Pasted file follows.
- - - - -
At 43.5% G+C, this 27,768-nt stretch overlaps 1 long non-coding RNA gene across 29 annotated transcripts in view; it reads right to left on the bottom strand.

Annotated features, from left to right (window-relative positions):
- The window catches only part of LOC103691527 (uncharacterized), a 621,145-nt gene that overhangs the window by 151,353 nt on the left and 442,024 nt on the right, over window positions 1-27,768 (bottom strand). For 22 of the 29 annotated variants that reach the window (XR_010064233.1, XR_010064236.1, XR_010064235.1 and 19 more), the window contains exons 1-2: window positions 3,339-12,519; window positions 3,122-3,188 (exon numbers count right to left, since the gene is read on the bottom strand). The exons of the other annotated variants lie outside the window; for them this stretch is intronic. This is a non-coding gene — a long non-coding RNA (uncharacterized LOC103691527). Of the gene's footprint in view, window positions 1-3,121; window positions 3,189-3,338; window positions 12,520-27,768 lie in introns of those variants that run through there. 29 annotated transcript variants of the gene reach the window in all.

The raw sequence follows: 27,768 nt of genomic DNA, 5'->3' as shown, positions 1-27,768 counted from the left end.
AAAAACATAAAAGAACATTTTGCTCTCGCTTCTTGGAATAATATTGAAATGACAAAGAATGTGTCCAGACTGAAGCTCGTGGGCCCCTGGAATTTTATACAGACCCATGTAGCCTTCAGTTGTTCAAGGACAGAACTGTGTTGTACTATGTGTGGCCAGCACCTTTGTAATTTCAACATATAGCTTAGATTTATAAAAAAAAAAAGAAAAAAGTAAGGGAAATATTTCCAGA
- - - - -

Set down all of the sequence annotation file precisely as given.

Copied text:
At 43.5% G+C, this 27,768-nt stretch overlaps 1 long non-coding RNA gene across 29 annotated transcripts in view; it reads right to left on the bottom strand.

Annotated features, from left to right (window-relative positions):
- The window catches only part of LOC103691527 (uncharacterized), a 621,145-nt gene that overhangs the window by 151,353 nt on the left and 442,024 nt on the right, over window positions 1-27,768 (bottom strand). For 22 of the 29 annotated variants that reach the window (XR_010064233.1, XR_010064236.1, XR_010064235.1 and 19 more), the window contains exons 1-2: window positions 3,339-12,519; window positions 3,122-3,188 (exon numbers count right to left, since the gene is read on the bottom strand). The exons of the other annotated variants lie outside the window; for them this stretch is intronic. This is a non-coding gene — a long non-coding RNA (uncharacterized LOC103691527). Of the gene's footprint in view, window positions 1-3,121; window positions 3,189-3,338; window positions 12,520-27,768 lie in introns of those variants that run through there. 29 annotated transcript variants of the gene reach the window in all.

The raw sequence follows: 27,768 nt of genomic DNA, 5'->3' as shown, positions 1-27,768 counted from the left end.
AAAAACATAAAAGAACATTTTGCTCTCGCTTCTTGGAATAATATTGAAATGACAAAGAATGTGTCCAGACTGAAGCTCGTGGGCCCCTGGAATTTTATACAGACCCATGTAGCCTTCAGTTGTTCAAGGACAGAACTGTGTTGTACTATGTGTGGCCAGCACCTTTGTAATTTCAACATATAGCTTAGATTTATAAAAAAAAAAAGAAAAAAGTAAGGGAAATATTTCCAGA